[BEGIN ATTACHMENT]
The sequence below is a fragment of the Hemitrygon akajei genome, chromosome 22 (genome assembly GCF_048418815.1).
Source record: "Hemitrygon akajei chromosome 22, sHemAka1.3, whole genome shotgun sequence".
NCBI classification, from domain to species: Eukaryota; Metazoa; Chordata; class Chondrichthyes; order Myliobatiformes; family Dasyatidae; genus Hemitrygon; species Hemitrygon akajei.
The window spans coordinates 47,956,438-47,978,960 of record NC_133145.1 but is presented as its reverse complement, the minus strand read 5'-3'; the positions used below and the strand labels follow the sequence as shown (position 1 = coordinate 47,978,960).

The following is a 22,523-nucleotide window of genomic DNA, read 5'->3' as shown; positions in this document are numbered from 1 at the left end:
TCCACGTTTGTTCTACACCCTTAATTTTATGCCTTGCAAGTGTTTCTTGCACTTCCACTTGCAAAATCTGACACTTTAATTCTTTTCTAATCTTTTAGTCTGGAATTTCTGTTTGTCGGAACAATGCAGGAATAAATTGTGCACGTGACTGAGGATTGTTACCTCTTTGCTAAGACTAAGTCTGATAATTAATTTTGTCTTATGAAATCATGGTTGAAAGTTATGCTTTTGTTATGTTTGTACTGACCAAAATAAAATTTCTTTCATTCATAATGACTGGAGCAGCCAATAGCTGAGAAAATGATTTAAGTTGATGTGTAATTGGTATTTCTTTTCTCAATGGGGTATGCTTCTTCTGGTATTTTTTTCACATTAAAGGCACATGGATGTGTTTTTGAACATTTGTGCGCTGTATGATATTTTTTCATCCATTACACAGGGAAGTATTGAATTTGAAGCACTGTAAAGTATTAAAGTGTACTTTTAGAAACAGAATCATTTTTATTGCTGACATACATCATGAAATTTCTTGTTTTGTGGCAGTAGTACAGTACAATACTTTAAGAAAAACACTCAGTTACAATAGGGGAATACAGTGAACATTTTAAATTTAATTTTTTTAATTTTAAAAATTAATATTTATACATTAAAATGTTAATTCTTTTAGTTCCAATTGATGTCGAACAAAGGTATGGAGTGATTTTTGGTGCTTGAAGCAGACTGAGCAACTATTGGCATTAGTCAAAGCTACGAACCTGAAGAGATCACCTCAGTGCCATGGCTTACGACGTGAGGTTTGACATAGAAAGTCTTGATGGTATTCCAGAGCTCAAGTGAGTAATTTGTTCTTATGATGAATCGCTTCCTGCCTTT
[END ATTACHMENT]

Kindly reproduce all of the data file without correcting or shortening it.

The sequence below is a fragment of the Hemitrygon akajei genome, chromosome 22 (genome assembly GCF_048418815.1).
Source record: "Hemitrygon akajei chromosome 22, sHemAka1.3, whole genome shotgun sequence".
NCBI classification, from domain to species: Eukaryota; Metazoa; Chordata; class Chondrichthyes; order Myliobatiformes; family Dasyatidae; genus Hemitrygon; species Hemitrygon akajei.
The window spans coordinates 47,956,438-47,978,960 of record NC_133145.1 but is presented as its reverse complement, the minus strand read 5'-3'; the positions used below and the strand labels follow the sequence as shown (position 1 = coordinate 47,978,960).

The following is a 22,523-nucleotide window of genomic DNA, read 5'->3' as shown; positions in this document are numbered from 1 at the left end:
TCCACGTTTGTTCTACACCCTTAATTTTATGCCTTGCAAGTGTTTCTTGCACTTCCACTTGCAAAATCTGACACTTTAATTCTTTTCTAATCTTTTAGTCTGGAATTTCTGTTTGTCGGAACAATGCAGGAATAAATTGTGCACGTGACTGAGGATTGTTACCTCTTTGCTAAGACTAAGTCTGATAATTAATTTTGTCTTATGAAATCATGGTTGAAAGTTATGCTTTTGTTATGTTTGTACTGACCAAAATAAAATTTCTTTCATTCATAATGACTGGAGCAGCCAATAGCTGAGAAAATGATTTAAGTTGATGTGTAATTGGTATTTCTTTTCTCAATGGGGTATGCTTCTTCTGGTATTTTTTTCACATTAAAGGCACATGGATGTGTTTTTGAACATTTGTGCGCTGTATGATATTTTTTCATCCATTACACAGGGAAGTATTGAATTTGAAGCACTGTAAAGTATTAAAGTGTACTTTTAGAAACAGAATCATTTTTATTGCTGACATACATCATGAAATTTCTTGTTTTGTGGCAGTAGTACAGTACAATACTTTAAGAAAAACACTCAGTTACAATAGGGGAATACAGTGAACATTTTAAATTTAATTTTTTTAATTTTAAAAATTAATATTTATACATTAAAATGTTAATTCTTTTAGTTCCAATTGATGTCGAACAAAGGTATGGAGTGATTTTTGGTGCTTGAAGCAGACTGAGCAACTATTGGCATTAGTCAAAGCTACGAACCTGAAGAGATCACCTCAGTGCCATGGCTTACGACGTGAGGTTTGACATAGAAAGTCTTGATGGTATTCCAGAGCTCAAGTGAGTAATTTGTTCTTATGATGAATCGCTTCCTGCCTTT